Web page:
Kenneth Mhlophe is hoping to ride on his success at attaining mining rights for the club as he seeks to retain control of one of the biggest football clubs in the country, Highlanders.
Mhlophe was elected chairperson unopposed in 2018 after his challenger, the legendary Ernest ‘Maphepha’ Sibanda, a former chairman of the club, was disqualified.
Highlanders was last month cleared by the government to start mining activities after securing a gold mining claim in Inyathi, Bubi District.
Mhlophe is riding on the glory of his executive committee landing that mining project, to get another three-year tenure at the helm of the Bulawayo giants at the executive elections slated for February 7.
“The biggest of the projects of them all during my term was negotiating for the special grant mining licence. Maybe I should highlight one or two things because people don’t understand what a special grant mining licence entails.
These are mines that have operated before which are under government. Where we have been allocated the mining rights, the place belonged to the Germans. Surveys were done and the government already knew there was gold. I have plans for the mine. I know that we will require equipment to start mining and I am already in negotiations with potential investors and partners who will bring in the equipment and the mining expertise. We want to run the mine on a commercial basis. We want to run it outside football and football must request for financial assistance from the mine,” Mhlophe said.
Mhlophe dismissed reports the club will need US$10 million to kick-start the mining project as there is no prospecting to be done but it’s an already established mine with all prerequisite processes done.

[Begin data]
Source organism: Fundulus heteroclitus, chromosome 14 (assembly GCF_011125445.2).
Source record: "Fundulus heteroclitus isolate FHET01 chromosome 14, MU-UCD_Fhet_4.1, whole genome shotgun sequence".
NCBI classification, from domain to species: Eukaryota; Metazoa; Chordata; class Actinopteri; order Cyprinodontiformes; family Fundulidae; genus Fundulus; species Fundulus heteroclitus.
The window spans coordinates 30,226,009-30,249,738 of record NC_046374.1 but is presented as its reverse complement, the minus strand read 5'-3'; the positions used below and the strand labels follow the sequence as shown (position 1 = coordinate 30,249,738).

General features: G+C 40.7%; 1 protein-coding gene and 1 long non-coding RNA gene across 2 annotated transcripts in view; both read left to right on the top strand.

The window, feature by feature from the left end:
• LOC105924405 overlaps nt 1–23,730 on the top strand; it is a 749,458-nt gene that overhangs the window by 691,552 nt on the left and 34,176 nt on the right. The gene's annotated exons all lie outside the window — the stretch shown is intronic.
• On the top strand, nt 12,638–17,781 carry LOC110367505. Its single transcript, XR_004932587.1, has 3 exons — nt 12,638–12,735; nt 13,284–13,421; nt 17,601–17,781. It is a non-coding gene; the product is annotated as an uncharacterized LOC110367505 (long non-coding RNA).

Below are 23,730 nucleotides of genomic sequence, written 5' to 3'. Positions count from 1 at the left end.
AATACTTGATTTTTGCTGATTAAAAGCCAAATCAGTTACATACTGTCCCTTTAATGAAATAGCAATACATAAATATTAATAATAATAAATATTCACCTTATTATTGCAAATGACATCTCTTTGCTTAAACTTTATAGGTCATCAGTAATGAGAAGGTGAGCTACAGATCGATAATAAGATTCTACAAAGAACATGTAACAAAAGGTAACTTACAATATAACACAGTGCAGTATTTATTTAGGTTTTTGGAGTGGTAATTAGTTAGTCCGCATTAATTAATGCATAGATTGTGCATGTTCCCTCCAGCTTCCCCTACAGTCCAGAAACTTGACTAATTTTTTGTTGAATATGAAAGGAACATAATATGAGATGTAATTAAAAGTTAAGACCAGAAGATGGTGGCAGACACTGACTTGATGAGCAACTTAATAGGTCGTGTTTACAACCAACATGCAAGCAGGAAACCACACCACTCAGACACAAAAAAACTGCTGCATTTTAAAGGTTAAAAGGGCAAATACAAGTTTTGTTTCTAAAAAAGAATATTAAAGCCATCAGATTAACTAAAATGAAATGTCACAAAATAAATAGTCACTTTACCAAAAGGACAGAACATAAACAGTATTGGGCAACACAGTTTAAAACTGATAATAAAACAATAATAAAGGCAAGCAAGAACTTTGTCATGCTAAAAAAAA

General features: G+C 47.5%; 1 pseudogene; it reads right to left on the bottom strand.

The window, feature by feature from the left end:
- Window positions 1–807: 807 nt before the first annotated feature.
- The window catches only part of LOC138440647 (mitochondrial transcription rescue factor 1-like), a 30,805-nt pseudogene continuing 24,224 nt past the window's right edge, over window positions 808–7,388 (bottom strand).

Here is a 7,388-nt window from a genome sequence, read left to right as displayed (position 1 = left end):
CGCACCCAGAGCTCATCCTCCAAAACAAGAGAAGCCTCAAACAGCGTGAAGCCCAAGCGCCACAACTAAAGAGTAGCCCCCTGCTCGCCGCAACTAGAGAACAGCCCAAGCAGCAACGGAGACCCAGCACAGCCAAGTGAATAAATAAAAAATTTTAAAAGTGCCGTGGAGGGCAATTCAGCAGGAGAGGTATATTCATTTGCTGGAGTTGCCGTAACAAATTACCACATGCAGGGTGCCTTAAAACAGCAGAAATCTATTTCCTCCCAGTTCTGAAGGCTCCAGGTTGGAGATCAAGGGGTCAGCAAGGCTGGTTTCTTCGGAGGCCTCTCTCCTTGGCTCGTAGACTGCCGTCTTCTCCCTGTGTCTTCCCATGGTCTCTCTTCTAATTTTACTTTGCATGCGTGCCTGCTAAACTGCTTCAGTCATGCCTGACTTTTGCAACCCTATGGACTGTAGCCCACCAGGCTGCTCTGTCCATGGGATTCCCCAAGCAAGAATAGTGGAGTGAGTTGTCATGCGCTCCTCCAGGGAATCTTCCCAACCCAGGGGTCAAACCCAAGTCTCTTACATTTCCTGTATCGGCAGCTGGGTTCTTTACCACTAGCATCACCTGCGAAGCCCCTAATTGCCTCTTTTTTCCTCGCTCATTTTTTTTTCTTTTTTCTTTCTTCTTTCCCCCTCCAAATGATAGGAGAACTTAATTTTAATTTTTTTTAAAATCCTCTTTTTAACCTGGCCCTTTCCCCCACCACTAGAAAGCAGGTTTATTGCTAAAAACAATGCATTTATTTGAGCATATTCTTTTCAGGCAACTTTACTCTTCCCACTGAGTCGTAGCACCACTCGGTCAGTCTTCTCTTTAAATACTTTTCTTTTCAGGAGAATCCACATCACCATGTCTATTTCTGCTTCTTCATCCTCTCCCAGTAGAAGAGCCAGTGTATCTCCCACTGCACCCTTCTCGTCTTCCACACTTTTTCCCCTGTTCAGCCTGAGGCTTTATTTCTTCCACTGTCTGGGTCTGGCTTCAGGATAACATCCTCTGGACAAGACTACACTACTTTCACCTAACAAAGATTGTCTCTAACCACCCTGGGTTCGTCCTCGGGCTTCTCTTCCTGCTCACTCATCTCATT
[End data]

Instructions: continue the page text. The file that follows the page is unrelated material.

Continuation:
The Highlanders chairman said his desire was for the formation of a company to run that mine to salvage Highlanders from the financial crisis that has seen them failing to take part in the Caf Confederation Cup after winning the Chibuku Super Cup in 2019.
“I have unfinished business at Highlanders especially on the mining project. I want to leave a legacy. I want people in the future to say during his time as chairman Mhlophe left this; not for myself but the club. I want the board of trustees to hold on to the mine and establish a company to run the mine professionally. I want to reach a point where we will no longer need outside sponsorship. With mining it is possible. We can be self-sufficient, go into the market and get any player we want or develop our own players from juniors. We can even go for Caf competitions. We are failing to do these things because we don’t have the financial muscle,” Mhlophe.
He prides himself in that since he came on board at Highlanders in 2018, the club has been able to garner trust from its stakeholders and has managed to manage and clear a debt of close to $1 million. The club has managed to pay its expatriate coaches and is currently revamping training grounds at the clubhouse after securing a sponsor but the project has been hampered by lockdown regulations.
Mhlophe said the club did not owe anyone in terms of salaries, managing to pay players and staff even after losing the NetOne sponsorship last year.
The club also managed to secure an Arenel sponsorship for bottled water and drinks and also secured sponsorship to kit the senior team and another for all the junior teams from the Under-13s to the Bosso-90 side that plays in Division One.